Health insurance for cosmetic surgery
Looking for health insurance that will cover plastic surgery? Know your options first.
When you hear the words plastic surgery, most people start thinking about nose jobs, breast enhancements and tummy tucks. But plastic and reconstructive surgery can actually cover many essential medical procedures, from repairing cleft palates to reconstructive surgery following traumatic injuries and severe burns.
While many plastic and reconstructive surgery procedures are covered by Medicare and private health funds, some procedures are not.
How is plastic and reconstructive surgery defined?
Reconstructive plastic surgery is performed to correct abnormalities, whether they are congenital or acquired, and repair damage as a result of trauma. Reconstructive plastic surgery usually refers to essential medical procedures rather than elective ones, and many procedures are covered by Medicare and Australian health funds.
Reconstructive plastic surgery is different to cosmetic plastic surgery, which is typically carried out to improve appearance and refers to elective procedures.
Which health funds cover medically necessary plastic surgery?
Here is a sample of policies from Finder partners that include private cover for plastic surgery. You can find the treatment in a bronze level policy or above. All the prices listed are based on a single policy.
|Provider||Policy Name||Treatments included||Price||Apply|
|Bronze Hospital||$85.89||Go to Site|
|Bronze Hospital Plus||$87.45||Go to Site|
|Bronze Hospital Plus||$87.45||Go to Site|
|Hospital Bronze Plus||$91.60||Go to Site|
|Core Bronze Plus||$97.10||Go to Site|
|Silver Hospital||$109.24||Go to Site|
Quotes are based on single person living in Sydney earning less than $90,000 per year. Quotes include a $500 excess.
What is generally covered by private health insurance?
If you need to undergo reconstructive plastic surgery, you may be able to receive cover for the following types of procedures from Medicare and your health fund:
- Surgeries on congenital abnormalities. A congenital abnormality is a condition that exists at or before birth, such as a cleft palate or a nasal deformity that results in breathing difficulties.
- Surgeries following burns. Skin grafts, reduction of skin tightening and treatment of scarring are all covered.
- Surgeries following traumatic injuries. For example, facial bone fractures that need to be repaired or reset.
- Surgeries following the removal of cancers or tumours. Some common examples of covered procedures include breast reconstruction following a mastectomy, and skin grafts following the removal of a tumour.
- Surgeries to repair scars. This refers to procedures to repair skin injured by lacerations or scarring.
Compare policies from 30+ Australian health funds
Use this free tool to see more options from Australian health funds. On the results screen simply tick 'Refine Search' then head to Hospital Cover and select 'Cosmetic Surgery' to see a side by side comparison.
How can restrictions and exclusions affect you?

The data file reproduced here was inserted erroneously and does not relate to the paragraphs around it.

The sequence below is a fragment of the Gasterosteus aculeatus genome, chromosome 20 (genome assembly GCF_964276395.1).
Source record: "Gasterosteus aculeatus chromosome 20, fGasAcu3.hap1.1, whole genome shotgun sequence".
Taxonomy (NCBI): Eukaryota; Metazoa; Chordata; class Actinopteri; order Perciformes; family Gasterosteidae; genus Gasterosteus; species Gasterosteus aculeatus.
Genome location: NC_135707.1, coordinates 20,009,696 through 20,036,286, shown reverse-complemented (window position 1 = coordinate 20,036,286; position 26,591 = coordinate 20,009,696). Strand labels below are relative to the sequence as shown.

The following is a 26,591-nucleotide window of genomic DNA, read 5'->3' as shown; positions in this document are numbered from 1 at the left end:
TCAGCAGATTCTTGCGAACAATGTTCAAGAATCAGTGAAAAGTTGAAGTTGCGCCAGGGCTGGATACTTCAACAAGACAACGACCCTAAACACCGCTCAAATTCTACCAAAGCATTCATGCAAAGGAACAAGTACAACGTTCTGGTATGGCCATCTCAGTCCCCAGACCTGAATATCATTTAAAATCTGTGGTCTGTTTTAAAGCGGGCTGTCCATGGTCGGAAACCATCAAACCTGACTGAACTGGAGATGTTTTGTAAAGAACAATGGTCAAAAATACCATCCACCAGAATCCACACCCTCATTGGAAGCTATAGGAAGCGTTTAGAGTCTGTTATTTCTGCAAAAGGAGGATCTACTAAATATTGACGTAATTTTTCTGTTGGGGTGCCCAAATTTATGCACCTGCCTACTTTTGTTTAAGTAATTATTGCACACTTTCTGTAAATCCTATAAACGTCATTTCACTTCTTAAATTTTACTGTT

Some health funds will provide full cover for all costs associated with your hospital admission for reconstructive plastic surgery, although you may have to pay an excess or co-payment as part of your policy arrangement. However, other policies will restrict or exclude certain services in return for offering lower premiums, so this may affect the level of cover available to you.
Exclusions refer to services that are not covered at all by your health insurance, while restricted services are those for which you will receive only a limited benefit. If restrictions or exclusions apply to the reconstructive plastic surgery cover offered by your private health insurance policy, there are more than 1,600 procedures listed on the Medicare schedule for which you will not be able to receive full coverage.
Don’t be so quick to exclude plastic surgery cover from your policy
While you may wish to exclude or restrict your plastic surgery coverage in order to save on premiums, remember that it’s impossible to predict what the future holds and what sort of medical treatment you may require. If reconstructive plastic surgery is excluded from your cover, you may have to pay significant out-of-pocket costs if you require an excluded service. And even if you have restricted cover in place, this may only cover the treatment itself and no other expenses, so you may be left with sizeable bills to cover the cost of your hospital accommodation.
What are your options?
Your options when it comes to private health insurance for plastic and reconstructive surgery are simple. You can:
- Choose a comprehensive policy that covers reconstructive plastic surgery
- Choose a policy that offers restricted cover for reconstructive plastic surgery and pay lower premiums
- Choose a policy that excludes reconstructive plastic surgery altogether
The option you choose is entirely up to you, but be aware that not having any cover in place could lead to significant out-of-pocket expenses if you require plastic reconstructive surgery. Consult your health fund for further details about the type and level of cover it offers.
It’s vital that you fully understand your options when it comes to private health insurance and plastic surgery. Consider your cover needs and discuss the policies available with your health fund before deciding on the right policy for you.
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